We’re often baffled by why our cats do what they do. But did you ever stop to think that our cats are likely just as confused by our behavior? Humans are frequently doing irritating and irksome things that don’t make sense from a cat’s perspective.
The way a cat’s human family interacts with him can influence his trust and comfort level. One cat I worked with, aptly named Scratchy, had a tumultuous relationship with his human family. They loved him and wanted to show him affection, but their actions were causing him to withdraw and act out. He clearly perceived their behavior not as loving and caring but as invasive and threatening.
I’ve identified five mistakes Scratchy’s family were making in their interactions with him. In each case, his body language and behavior indicated that he wanted them to stop. But his family missed these clues, because they did not realize that their interactions were making him anxious.
5 Things That Can Stress Your Cat Out
Insisting he snuggle with you.
Sometimes Scratchy was a willing lap cat; at other times, he would use his claws as weapons in his efforts to escape from his humans. His family never knew when he would be friendly and when he would fight them. But Scratchy’s seemingly unpredictable mood swings had a predictable pattern: He would seek closeness during times when he was able to be near people without being cuddled, hugged or petted. The problems would start when his family would try to force Scratchy to interact with them on their own terms. Scratchy would warn his people that he needed space by swishing his tail or darting away. Like Scratchy, many felines experience stress when people force them to interact in a way that feels good to the human but not the cat. Don’t force your cat to snuggle with you, because it’s what you want — you’ll have a better relationship with your cat if you interact in a way that is pleasant for him.
Making him play dress up.
Scratchy’s family often dressed him in the latest fashions, sometimes using ill-fitting doll clothes. Scratchy wasn’t a fan of playing house or posing for photos in his costumes. Once dressed, he would retreat to the closet or under the bed and hide until someone finally removed the clothes. Some cats can be trained to tolerate or even enjoy short periods of dress up, but doing so takes time and patience — and structured, reward-based training. An easier option is to get your cat dressed for the occasion with something he’s more likely to tolerate, like a decorative collar — or to skip the dress up all together and celebrate with a festive toy.
Using human hands as toys.
Scratchy was prone to roughly mouthing and scratching hands. This was a direct result of the wrestling-type play his humans engaged in with him, using their hands as toys. Scratchy had inadvertently been taught that human hands are like prey that he could bat, pounce on and grab. This was a real problem, because Scratchy was prone to attacking the hands of groomers and staff at the veterinary clinic, as well as turning on his family when they tried to pet him. Instead of human hands, play is better directed toward designated cat toys. Doing so distinguishes those objects acceptable for the cat’s claws and teeth to dig into versus those objects which are not acceptable. Directing play to toys also helps to reduce confusion over how a human is going to act and how the cat should respond.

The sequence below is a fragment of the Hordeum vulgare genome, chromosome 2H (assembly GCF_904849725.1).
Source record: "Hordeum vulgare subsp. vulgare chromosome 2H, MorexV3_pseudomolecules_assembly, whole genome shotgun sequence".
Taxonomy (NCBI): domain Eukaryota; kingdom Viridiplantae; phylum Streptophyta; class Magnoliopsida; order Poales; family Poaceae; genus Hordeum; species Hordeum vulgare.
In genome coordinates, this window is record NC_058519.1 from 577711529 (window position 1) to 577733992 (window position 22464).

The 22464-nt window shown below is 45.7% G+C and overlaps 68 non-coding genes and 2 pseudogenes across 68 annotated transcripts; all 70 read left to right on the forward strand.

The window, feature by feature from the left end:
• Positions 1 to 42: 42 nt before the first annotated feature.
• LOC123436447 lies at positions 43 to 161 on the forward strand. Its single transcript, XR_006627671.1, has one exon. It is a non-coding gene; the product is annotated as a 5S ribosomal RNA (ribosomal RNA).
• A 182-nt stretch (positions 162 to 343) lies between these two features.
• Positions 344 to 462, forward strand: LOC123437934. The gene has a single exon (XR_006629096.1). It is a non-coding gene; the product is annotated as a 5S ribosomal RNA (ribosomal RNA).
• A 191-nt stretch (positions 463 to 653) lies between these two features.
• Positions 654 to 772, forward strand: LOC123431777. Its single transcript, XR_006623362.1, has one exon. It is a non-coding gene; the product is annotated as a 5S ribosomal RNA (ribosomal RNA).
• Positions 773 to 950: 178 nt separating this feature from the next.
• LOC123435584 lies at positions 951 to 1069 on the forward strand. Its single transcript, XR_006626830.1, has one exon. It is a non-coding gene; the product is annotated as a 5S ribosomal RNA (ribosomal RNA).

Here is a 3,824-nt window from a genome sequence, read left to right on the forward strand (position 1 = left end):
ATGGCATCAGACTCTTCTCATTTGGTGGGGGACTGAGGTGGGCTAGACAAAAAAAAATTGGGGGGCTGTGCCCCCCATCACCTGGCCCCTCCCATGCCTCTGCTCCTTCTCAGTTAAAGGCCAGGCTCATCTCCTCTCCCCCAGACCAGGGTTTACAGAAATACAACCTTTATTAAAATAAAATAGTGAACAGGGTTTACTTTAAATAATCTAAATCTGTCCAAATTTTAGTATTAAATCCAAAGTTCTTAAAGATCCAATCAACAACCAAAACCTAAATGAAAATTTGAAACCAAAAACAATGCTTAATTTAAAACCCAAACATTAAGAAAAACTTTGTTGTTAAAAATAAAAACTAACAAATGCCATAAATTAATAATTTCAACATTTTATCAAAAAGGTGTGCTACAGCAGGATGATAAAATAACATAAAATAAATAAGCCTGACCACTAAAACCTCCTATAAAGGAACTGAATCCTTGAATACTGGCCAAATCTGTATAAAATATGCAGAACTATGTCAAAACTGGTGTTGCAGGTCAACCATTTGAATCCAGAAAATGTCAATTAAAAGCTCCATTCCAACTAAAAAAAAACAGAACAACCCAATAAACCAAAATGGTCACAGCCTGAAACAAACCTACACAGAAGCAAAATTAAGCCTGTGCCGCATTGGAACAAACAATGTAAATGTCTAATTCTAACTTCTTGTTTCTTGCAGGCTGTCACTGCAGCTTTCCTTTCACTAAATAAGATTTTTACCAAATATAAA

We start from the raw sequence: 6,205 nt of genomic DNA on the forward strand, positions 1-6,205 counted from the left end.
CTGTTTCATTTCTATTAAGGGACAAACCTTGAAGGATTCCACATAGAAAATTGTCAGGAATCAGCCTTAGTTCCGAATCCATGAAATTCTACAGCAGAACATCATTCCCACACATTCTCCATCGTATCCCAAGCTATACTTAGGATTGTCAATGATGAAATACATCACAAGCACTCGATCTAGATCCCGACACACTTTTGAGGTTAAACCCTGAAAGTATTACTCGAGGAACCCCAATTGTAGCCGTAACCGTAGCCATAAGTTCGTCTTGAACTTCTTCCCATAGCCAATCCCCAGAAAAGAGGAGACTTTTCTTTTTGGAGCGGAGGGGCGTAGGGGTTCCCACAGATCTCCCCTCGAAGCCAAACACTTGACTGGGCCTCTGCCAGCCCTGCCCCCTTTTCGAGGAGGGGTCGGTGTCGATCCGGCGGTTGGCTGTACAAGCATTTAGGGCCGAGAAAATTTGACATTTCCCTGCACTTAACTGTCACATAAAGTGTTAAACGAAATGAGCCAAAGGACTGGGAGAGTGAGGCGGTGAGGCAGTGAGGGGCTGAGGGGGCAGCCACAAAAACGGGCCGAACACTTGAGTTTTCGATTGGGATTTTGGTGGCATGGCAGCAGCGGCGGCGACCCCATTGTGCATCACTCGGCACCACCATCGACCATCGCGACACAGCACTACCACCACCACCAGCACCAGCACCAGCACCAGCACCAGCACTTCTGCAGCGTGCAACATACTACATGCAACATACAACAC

Forcing him to socialize.
Scratchy would often retreat under the bed when he was upset or tired. His family thought nothing of pulling him out of his safe space when they wanted to spend time with him, ignoring his outstretched claws. This just intensified Scratchy’s desire to be away from his people. Dragging a cat out of hiding or restraining the cat and forcing him to cuddle or play doesn’t bode well for an anxious cat. Scratchy was much more confident and comfortable when he was allowed to greet people on his own terms. Rather than compelling him to join the party, Scratchy’s family learned to let him venture out on his own. They also looked for ways to entice him to come out from under the bed, using treats, toys and catnip. Finally, I encouraged them to establish a consistent routine for Scratchy’s interactions with people. This included playing with a favorite toy, going to the comfort of his elevated perch for a treat or showing off his favorite tricks for treats, like greeting someone with a high five.
Letting kids play roughly with him.
Scratchy’s family had three children who would often try to pick him up and carry him around. These interactions clearly scared him; he had learned to avoid the children and became defensive if they came near him. For everyone’s safety, all interactions between a cat and young children need to be supervised and structured. It is important to provide a variety of ways for the cat to escape unwanted attention — I recommended that Scratchy’s family provide a room that would be off limits to the kids, where Scratchy could go when he felt threatened or needed a break. I also recommended that Scratchy’s family put a stop to the children’s efforts to carry him and instead teach them to sit quietly and invite Scratchy to come sit near them or possibly even in a lap. Other fun ways for the children to interact with Scratchy included clicker training and play with a wand toy.
Changing the way Scratchy’s family interacted with him made a big difference in their household dynamic. Once his humans stopped acting in ways that made him anxious, Scratchy became the confident, loving cat they had hoped for. It was a win for everyone!